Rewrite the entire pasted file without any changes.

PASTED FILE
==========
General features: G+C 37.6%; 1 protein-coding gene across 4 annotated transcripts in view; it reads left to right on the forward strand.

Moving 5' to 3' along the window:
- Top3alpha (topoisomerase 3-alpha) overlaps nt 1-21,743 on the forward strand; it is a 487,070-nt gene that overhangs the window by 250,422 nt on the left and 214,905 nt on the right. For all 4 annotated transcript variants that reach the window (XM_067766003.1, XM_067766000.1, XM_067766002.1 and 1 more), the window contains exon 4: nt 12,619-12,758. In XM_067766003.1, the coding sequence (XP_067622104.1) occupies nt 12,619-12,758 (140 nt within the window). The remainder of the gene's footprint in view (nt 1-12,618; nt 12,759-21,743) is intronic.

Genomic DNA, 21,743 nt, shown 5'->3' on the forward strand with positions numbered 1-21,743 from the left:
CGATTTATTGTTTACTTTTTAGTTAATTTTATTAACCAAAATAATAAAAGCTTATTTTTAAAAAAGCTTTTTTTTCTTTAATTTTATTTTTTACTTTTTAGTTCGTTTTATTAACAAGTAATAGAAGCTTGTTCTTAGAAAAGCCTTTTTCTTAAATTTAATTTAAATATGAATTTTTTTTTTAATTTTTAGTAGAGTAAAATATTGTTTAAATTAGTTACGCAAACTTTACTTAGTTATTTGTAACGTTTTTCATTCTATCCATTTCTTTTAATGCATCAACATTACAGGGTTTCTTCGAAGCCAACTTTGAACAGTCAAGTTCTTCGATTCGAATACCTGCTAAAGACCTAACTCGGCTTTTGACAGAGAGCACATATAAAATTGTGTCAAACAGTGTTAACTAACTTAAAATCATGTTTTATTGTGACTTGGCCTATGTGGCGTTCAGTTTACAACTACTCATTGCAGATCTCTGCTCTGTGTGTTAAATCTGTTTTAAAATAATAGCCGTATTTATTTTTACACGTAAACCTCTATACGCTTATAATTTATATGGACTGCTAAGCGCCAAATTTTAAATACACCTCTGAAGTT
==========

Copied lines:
General features: G+C 37.6%; 1 protein-coding gene across 4 annotated transcripts in view; it reads left to right on the forward strand.

Moving 5' to 3' along the window:
- Top3alpha (topoisomerase 3-alpha) overlaps nt 1-21,743 on the forward strand; it is a 487,070-nt gene that overhangs the window by 250,422 nt on the left and 214,905 nt on the right. For all 4 annotated transcript variants that reach the window (XM_067766003.1, XM_067766000.1, XM_067766002.1 and 1 more), the window contains exon 4: nt 12,619-12,758. In XM_067766003.1, the coding sequence (XP_067622104.1) occupies nt 12,619-12,758 (140 nt within the window). The remainder of the gene's footprint in view (nt 1-12,618; nt 12,759-21,743) is intronic.

Genomic DNA, 21,743 nt, shown 5'->3' on the forward strand with positions numbered 1-21,743 from the left:
CGATTTATTGTTTACTTTTTAGTTAATTTTATTAACCAAAATAATAAAAGCTTATTTTTAAAAAAGCTTTTTTTTCTTTAATTTTATTTTTTACTTTTTAGTTCGTTTTATTAACAAGTAATAGAAGCTTGTTCTTAGAAAAGCCTTTTTCTTAAATTTAATTTAAATATGAATTTTTTTTTTAATTTTTAGTAGAGTAAAATATTGTTTAAATTAGTTACGCAAACTTTACTTAGTTATTTGTAACGTTTTTCATTCTATCCATTTCTTTTAATGCATCAACATTACAGGGTTTCTTCGAAGCCAACTTTGAACAGTCAAGTTCTTCGATTCGAATACCTGCTAAAGACCTAACTCGGCTTTTGACAGAGAGCACATATAAAATTGTGTCAAACAGTGTTAACTAACTTAAAATCATGTTTTATTGTGACTTGGCCTATGTGGCGTTCAGTTTACAACTACTCATTGCAGATCTCTGCTCTGTGTGTTAAATCTGTTTTAAAATAATAGCCGTATTTATTTTTACACGTAAACCTCTATACGCTTATAATTTATATGGACTGCTAAGCGCCAAATTTTAAATACACCTCTGAAGTT